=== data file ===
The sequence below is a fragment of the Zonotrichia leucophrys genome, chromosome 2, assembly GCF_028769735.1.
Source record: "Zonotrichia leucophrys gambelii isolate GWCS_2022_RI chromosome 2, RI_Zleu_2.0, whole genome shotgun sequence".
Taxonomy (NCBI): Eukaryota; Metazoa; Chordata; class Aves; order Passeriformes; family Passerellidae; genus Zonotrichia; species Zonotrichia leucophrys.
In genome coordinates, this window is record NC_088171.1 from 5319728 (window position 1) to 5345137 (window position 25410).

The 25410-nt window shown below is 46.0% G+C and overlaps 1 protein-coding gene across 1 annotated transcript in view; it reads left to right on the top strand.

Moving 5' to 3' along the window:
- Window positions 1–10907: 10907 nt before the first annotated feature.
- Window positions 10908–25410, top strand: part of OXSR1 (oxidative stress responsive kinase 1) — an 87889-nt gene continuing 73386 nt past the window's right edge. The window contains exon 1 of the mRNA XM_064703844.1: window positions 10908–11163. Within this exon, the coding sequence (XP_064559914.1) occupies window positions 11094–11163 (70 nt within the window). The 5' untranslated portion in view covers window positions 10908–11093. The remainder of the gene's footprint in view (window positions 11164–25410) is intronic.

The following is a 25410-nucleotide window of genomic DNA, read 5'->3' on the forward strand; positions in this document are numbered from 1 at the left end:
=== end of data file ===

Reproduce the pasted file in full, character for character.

The sequence below is a fragment of the Zonotrichia leucophrys genome, chromosome 2, assembly GCF_028769735.1.
Source record: "Zonotrichia leucophrys gambelii isolate GWCS_2022_RI chromosome 2, RI_Zleu_2.0, whole genome shotgun sequence".
Taxonomy (NCBI): Eukaryota; Metazoa; Chordata; class Aves; order Passeriformes; family Passerellidae; genus Zonotrichia; species Zonotrichia leucophrys.
In genome coordinates, this window is record NC_088171.1 from 5319728 (window position 1) to 5345137 (window position 25410).

The 25410-nt window shown below is 46.0% G+C and overlaps 1 protein-coding gene across 1 annotated transcript in view; it reads left to right on the top strand.

Moving 5' to 3' along the window:
- Window positions 1–10907: 10907 nt before the first annotated feature.
- Window positions 10908–25410, top strand: part of OXSR1 (oxidative stress responsive kinase 1) — an 87889-nt gene continuing 73386 nt past the window's right edge. The window contains exon 1 of the mRNA XM_064703844.1: window positions 10908–11163. Within this exon, the coding sequence (XP_064559914.1) occupies window positions 11094–11163 (70 nt within the window). The 5' untranslated portion in view covers window positions 10908–11093. The remainder of the gene's footprint in view (window positions 11164–25410) is intronic.

The following is a 25410-nucleotide window of genomic DNA, read 5'->3' on the forward strand; positions in this document are numbered from 1 at the left end: